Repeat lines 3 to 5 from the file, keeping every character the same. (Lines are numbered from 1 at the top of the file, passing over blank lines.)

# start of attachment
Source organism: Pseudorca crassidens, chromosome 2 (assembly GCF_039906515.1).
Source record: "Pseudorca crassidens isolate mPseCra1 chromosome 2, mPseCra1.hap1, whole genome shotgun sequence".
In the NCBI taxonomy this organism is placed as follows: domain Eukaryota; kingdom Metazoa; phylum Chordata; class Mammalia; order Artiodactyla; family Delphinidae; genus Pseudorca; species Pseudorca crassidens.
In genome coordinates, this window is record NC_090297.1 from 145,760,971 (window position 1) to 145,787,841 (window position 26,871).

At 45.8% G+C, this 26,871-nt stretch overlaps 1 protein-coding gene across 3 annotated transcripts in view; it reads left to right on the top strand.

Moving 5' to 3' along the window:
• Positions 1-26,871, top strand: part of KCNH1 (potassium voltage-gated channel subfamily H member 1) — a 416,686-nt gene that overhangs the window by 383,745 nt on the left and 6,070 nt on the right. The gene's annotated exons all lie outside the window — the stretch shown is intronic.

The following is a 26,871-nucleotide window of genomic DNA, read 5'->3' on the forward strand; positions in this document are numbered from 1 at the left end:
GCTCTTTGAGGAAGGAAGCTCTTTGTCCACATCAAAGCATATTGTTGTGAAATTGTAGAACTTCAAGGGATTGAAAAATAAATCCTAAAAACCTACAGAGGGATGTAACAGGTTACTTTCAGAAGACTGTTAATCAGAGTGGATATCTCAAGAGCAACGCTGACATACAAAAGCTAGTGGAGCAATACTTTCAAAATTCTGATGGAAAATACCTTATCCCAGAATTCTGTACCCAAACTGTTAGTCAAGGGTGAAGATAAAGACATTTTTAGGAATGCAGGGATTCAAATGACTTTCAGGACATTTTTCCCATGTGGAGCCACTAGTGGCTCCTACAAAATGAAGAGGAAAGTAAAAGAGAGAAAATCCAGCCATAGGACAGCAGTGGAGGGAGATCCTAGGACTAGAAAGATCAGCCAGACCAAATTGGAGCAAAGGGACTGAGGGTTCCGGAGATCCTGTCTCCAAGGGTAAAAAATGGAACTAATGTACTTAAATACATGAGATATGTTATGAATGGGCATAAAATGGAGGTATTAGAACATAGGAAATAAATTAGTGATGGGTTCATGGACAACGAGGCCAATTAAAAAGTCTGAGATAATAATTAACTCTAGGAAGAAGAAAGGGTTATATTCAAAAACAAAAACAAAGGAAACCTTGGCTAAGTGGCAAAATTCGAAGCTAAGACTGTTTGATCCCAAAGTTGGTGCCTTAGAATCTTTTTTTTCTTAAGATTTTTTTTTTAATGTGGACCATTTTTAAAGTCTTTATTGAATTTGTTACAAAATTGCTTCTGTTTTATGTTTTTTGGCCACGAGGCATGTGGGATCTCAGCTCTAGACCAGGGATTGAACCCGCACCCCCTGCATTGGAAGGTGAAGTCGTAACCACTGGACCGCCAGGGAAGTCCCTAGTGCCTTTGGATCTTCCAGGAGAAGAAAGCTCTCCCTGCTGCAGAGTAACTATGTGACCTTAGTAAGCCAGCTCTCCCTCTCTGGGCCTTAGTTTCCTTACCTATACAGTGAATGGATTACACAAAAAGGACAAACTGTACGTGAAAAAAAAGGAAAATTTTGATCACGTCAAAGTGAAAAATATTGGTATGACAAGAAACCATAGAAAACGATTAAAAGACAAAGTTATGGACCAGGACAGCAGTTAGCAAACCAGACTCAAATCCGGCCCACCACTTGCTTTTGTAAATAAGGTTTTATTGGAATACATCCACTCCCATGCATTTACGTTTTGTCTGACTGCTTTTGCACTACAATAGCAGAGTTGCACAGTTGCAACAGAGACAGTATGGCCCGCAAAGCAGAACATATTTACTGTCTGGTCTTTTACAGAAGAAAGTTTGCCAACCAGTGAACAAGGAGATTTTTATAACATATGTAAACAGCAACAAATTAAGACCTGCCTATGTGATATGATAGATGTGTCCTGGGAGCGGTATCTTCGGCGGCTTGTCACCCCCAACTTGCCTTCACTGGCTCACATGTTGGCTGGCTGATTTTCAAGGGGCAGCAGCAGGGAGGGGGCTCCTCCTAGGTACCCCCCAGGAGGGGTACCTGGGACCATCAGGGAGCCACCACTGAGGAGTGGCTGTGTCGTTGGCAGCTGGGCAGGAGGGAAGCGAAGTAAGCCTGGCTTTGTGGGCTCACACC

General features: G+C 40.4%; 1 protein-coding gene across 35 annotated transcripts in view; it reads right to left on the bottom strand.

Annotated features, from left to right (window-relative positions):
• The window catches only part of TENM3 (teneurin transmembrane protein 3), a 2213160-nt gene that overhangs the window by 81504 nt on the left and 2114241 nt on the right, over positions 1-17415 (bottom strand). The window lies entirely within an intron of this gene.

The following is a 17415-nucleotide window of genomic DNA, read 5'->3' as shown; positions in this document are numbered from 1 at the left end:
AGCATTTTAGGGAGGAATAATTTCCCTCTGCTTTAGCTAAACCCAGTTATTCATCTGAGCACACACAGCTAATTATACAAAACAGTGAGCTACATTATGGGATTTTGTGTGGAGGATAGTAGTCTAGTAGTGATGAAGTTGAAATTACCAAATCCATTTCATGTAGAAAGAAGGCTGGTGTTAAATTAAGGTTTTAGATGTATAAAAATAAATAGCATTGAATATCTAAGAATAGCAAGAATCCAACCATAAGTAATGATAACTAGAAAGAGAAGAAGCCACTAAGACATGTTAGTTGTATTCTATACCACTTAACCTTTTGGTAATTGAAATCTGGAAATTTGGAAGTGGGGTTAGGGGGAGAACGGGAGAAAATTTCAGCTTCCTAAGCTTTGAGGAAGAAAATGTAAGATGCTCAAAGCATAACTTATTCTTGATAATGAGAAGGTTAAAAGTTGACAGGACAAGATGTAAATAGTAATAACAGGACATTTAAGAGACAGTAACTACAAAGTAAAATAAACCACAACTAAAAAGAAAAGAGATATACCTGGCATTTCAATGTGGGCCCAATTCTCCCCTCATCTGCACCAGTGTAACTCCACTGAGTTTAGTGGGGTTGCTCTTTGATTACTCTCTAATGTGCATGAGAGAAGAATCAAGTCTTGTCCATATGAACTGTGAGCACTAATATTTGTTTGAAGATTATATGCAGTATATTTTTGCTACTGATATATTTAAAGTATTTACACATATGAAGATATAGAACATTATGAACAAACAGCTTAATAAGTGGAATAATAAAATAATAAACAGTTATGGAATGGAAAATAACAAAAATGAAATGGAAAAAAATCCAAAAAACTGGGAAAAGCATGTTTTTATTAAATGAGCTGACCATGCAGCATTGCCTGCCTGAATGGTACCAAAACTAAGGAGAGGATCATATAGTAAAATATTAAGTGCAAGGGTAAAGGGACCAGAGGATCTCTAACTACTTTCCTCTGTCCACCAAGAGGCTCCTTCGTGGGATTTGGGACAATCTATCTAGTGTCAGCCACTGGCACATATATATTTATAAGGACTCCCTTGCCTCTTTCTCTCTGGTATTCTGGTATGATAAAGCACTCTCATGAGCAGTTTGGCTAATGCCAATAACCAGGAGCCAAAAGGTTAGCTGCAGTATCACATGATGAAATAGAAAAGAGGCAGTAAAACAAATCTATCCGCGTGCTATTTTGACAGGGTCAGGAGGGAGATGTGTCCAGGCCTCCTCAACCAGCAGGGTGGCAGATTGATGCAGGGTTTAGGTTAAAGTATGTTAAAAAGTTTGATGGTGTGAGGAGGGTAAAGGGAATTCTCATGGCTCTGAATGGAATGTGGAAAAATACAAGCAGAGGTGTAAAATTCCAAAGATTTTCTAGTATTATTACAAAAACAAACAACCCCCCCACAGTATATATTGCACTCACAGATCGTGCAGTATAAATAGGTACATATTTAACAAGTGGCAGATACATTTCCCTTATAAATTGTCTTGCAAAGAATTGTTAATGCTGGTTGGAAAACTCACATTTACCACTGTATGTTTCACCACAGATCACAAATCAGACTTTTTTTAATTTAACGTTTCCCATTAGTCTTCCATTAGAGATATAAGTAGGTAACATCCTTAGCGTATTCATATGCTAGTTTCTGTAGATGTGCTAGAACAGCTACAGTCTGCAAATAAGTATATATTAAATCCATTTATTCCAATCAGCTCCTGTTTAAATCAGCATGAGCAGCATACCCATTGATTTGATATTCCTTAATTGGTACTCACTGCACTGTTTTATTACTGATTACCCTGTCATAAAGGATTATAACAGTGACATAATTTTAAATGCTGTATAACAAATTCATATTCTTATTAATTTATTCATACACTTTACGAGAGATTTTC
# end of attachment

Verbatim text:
In the NCBI taxonomy this organism is placed as follows: domain Eukaryota; kingdom Metazoa; phylum Chordata; class Mammalia; order Artiodactyla; family Delphinidae; genus Pseudorca; species Pseudorca crassidens.
In genome coordinates, this window is record NC_090297.1 from 145,760,971 (window position 1) to 145,787,841 (window position 26,871).

At 45.8% G+C, this 26,871-nt stretch overlaps 1 protein-coding gene across 3 annotated transcripts in view; it reads left to right on the top strand.